Monday, February 5, 2001
The announcement by a group of Australian researchers that they inadvertently had created a lethal mousepox virus during the search for a mouse contraceptive created a public stir over the potential for germ warfare. But the importance of their creation is not clear. Given a scientific knowledge of immunology, it is not surprising that the modified virus proved to be lethal; it is less clear when bioengineering will become an efficient tool for developing weapons of mass destruction.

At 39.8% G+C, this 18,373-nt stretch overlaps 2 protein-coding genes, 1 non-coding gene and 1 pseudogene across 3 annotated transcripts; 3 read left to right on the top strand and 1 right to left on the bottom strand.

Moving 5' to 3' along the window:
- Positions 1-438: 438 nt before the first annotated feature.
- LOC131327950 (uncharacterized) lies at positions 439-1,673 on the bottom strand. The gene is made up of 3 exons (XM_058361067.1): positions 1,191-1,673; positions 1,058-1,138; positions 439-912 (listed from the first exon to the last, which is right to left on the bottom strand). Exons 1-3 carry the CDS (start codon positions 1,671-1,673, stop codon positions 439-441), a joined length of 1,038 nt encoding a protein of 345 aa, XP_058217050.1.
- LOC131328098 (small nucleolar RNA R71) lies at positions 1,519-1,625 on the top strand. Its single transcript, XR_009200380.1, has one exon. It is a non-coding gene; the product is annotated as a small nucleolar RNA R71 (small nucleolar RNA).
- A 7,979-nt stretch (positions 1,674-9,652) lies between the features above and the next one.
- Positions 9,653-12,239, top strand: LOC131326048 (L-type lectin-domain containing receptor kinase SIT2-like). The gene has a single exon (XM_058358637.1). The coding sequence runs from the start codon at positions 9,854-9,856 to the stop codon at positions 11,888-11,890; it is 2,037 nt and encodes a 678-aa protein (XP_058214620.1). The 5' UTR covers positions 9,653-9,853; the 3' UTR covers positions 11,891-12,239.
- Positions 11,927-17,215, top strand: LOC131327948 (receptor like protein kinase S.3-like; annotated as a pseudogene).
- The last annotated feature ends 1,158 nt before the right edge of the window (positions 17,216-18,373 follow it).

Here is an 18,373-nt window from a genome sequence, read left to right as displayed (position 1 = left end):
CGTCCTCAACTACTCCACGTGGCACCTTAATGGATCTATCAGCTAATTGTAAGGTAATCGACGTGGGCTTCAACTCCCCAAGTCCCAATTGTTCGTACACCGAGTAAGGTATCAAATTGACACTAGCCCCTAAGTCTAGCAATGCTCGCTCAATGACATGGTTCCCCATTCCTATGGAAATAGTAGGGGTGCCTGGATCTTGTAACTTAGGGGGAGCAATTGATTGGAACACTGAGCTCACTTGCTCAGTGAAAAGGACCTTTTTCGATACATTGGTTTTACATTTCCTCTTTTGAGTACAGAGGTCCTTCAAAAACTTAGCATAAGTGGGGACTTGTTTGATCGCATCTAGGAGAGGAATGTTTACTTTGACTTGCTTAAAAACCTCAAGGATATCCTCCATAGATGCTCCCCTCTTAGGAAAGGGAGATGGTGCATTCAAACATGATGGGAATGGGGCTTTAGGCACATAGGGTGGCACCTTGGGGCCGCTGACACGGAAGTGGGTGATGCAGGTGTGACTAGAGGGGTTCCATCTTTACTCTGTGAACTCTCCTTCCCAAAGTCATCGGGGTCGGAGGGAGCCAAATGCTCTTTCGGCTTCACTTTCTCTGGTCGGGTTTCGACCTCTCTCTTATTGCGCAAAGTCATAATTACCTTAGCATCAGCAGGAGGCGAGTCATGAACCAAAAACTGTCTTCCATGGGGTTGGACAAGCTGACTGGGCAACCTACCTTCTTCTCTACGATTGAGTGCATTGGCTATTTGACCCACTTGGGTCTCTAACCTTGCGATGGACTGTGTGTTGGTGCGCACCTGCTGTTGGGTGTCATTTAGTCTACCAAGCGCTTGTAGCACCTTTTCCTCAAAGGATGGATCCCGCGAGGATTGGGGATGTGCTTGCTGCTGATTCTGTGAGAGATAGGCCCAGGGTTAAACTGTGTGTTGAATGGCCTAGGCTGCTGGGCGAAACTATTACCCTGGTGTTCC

As published in the Journal of Virology, the researchers set out to develop a contraceptive vaccine that could be used for mice. They used a well-characterized target, ZP3, a zona pellucida antigen that is only present in the ovary. To elicit an immune response, the researchers delivered ZP3 in a mousepox virus, which was chosen as the vector because it also is well characterized.